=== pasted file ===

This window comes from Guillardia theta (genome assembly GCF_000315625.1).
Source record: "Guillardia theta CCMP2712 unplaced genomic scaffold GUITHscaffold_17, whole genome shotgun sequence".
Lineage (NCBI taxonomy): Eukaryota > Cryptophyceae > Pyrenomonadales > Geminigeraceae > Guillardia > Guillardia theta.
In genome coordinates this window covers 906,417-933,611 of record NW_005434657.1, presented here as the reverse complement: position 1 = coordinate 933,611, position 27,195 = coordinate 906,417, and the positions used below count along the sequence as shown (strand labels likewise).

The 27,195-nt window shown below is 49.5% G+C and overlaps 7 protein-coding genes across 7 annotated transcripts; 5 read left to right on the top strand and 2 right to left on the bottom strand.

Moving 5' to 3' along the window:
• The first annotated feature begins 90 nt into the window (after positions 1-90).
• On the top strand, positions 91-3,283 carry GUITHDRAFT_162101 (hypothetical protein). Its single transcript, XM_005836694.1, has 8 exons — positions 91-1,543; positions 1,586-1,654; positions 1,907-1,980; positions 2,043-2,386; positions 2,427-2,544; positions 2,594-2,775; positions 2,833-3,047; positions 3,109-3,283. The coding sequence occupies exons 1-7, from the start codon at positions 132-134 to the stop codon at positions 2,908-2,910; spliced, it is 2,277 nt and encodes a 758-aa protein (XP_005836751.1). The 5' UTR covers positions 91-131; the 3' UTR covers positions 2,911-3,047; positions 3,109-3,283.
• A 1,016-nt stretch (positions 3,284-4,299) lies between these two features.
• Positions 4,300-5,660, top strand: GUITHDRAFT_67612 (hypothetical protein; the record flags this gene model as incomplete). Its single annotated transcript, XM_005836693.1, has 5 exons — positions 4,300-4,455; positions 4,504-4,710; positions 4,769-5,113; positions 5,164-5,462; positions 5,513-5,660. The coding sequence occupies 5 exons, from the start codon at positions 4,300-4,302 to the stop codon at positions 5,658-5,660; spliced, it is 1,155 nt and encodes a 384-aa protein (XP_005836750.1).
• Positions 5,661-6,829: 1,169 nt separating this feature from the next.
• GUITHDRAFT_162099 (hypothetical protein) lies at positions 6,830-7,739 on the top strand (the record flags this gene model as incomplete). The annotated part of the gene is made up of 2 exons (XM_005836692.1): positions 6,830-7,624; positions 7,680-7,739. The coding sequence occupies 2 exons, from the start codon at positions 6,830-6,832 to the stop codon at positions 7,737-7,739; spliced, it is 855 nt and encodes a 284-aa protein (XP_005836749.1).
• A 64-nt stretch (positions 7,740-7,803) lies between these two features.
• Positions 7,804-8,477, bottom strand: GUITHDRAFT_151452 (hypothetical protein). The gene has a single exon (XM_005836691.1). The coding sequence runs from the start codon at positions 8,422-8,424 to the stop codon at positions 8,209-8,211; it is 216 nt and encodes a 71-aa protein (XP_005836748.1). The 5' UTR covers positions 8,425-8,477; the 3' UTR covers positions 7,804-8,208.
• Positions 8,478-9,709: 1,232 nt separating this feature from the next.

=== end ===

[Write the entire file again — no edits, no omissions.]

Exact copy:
This window comes from Guillardia theta (genome assembly GCF_000315625.1).
Source record: "Guillardia theta CCMP2712 unplaced genomic scaffold GUITHscaffold_17, whole genome shotgun sequence".
Lineage (NCBI taxonomy): Eukaryota > Cryptophyceae > Pyrenomonadales > Geminigeraceae > Guillardia > Guillardia theta.
In genome coordinates this window covers 906,417-933,611 of record NW_005434657.1, presented here as the reverse complement: position 1 = coordinate 933,611, position 27,195 = coordinate 906,417, and the positions used below count along the sequence as shown (strand labels likewise).

The 27,195-nt window shown below is 49.5% G+C and overlaps 7 protein-coding genes across 7 annotated transcripts; 5 read left to right on the top strand and 2 right to left on the bottom strand.

Moving 5' to 3' along the window:
• The first annotated feature begins 90 nt into the window (after positions 1-90).
• On the top strand, positions 91-3,283 carry GUITHDRAFT_162101 (hypothetical protein). Its single transcript, XM_005836694.1, has 8 exons — positions 91-1,543; positions 1,586-1,654; positions 1,907-1,980; positions 2,043-2,386; positions 2,427-2,544; positions 2,594-2,775; positions 2,833-3,047; positions 3,109-3,283. The coding sequence occupies exons 1-7, from the start codon at positions 132-134 to the stop codon at positions 2,908-2,910; spliced, it is 2,277 nt and encodes a 758-aa protein (XP_005836751.1). The 5' UTR covers positions 91-131; the 3' UTR covers positions 2,911-3,047; positions 3,109-3,283.
• A 1,016-nt stretch (positions 3,284-4,299) lies between these two features.
• Positions 4,300-5,660, top strand: GUITHDRAFT_67612 (hypothetical protein; the record flags this gene model as incomplete). Its single annotated transcript, XM_005836693.1, has 5 exons — positions 4,300-4,455; positions 4,504-4,710; positions 4,769-5,113; positions 5,164-5,462; positions 5,513-5,660. The coding sequence occupies 5 exons, from the start codon at positions 4,300-4,302 to the stop codon at positions 5,658-5,660; spliced, it is 1,155 nt and encodes a 384-aa protein (XP_005836750.1).
• Positions 5,661-6,829: 1,169 nt separating this feature from the next.
• GUITHDRAFT_162099 (hypothetical protein) lies at positions 6,830-7,739 on the top strand (the record flags this gene model as incomplete). The annotated part of the gene is made up of 2 exons (XM_005836692.1): positions 6,830-7,624; positions 7,680-7,739. The coding sequence occupies 2 exons, from the start codon at positions 6,830-6,832 to the stop codon at positions 7,737-7,739; spliced, it is 855 nt and encodes a 284-aa protein (XP_005836749.1).
• A 64-nt stretch (positions 7,740-7,803) lies between these two features.
• Positions 7,804-8,477, bottom strand: GUITHDRAFT_151452 (hypothetical protein). The gene has a single exon (XM_005836691.1). The coding sequence runs from the start codon at positions 8,422-8,424 to the stop codon at positions 8,209-8,211; it is 216 nt and encodes a 71-aa protein (XP_005836748.1). The 5' UTR covers positions 8,425-8,477; the 3' UTR covers positions 7,804-8,208.
• Positions 8,478-9,709: 1,232 nt separating this feature from the next.